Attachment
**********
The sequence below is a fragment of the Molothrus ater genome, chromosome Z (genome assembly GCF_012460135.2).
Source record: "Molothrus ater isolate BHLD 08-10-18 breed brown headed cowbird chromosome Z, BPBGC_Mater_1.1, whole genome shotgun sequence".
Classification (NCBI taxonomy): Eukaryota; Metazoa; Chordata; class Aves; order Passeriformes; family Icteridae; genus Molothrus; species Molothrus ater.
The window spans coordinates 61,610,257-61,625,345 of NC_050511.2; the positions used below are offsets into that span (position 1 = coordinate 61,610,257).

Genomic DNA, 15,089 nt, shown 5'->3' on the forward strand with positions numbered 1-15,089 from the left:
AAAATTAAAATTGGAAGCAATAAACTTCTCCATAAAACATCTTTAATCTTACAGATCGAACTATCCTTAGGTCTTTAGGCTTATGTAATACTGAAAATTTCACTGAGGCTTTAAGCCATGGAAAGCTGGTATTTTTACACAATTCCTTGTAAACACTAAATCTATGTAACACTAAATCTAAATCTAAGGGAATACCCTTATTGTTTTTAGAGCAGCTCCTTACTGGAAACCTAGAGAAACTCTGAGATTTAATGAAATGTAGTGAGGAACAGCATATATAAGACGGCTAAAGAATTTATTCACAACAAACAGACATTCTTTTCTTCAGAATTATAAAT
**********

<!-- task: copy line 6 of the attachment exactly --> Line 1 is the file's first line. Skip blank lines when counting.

AAAATTAAAATTGGAAGCAATAAACTTCTCCATAAAACATCTTTAATCTTACAGATCGAACTATCCTTAGGTCTTTAGGCTTATGTAATACTGAAAATTTCACTGAGGCTTTAAGCCATGGAAAGCTGGTATTTTTACACAATTCCTTGTAAACACTAAATCTATGTAACACTAAATCTAAATCTAAGGGAATACCCTTATTGTTTTTAGAGCAGCTCCTTACTGGAAACCTAGAGAAACTCTGAGATTTAATGAAATGTAGTGAGGAACAGCATATATAAGACGGCTAAAGAATTTATTCACAACAAACAGACATTCTTTTCTTCAGAATTATAAAT